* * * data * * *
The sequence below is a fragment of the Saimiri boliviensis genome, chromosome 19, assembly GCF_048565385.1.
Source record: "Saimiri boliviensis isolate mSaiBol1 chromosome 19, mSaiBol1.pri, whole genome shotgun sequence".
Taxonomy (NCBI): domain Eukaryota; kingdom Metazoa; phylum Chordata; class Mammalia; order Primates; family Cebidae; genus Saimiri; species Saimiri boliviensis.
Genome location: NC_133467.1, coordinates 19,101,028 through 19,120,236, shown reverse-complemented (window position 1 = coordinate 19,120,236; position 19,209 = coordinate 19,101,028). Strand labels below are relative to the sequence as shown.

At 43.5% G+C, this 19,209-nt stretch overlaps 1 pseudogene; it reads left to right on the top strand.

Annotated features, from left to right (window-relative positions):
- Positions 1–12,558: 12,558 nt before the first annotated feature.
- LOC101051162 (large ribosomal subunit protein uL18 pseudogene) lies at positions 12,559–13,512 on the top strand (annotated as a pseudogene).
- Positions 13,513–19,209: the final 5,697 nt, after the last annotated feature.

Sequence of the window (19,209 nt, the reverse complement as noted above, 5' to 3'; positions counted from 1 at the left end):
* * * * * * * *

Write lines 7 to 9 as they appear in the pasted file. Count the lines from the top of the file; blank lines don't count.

- Positions 1–12,558: 12,558 nt before the first annotated feature.
- LOC101051162 (large ribosomal subunit protein uL18 pseudogene) lies at positions 12,559–13,512 on the top strand (annotated as a pseudogene).
- Positions 13,513–19,209: the final 5,697 nt, after the last annotated feature.